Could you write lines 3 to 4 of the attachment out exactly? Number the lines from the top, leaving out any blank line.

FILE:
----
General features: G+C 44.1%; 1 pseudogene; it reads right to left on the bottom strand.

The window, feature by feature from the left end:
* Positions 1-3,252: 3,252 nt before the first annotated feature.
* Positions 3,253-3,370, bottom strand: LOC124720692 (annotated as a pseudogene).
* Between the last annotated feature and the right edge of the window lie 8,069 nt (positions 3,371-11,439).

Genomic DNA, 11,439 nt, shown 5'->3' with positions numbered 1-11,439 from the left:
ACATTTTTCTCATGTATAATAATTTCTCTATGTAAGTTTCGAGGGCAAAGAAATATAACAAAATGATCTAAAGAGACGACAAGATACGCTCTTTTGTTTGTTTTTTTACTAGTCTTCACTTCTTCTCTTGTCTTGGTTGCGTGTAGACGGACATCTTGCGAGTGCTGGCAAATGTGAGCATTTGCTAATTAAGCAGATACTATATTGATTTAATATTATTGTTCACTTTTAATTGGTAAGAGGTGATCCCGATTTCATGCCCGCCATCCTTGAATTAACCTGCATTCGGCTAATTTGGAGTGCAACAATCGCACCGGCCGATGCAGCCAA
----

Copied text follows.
* Positions 1-3,252: 3,252 nt before the first annotated feature.
* Positions 3,253-3,370, bottom strand: LOC124720692 (annotated as a pseudogene).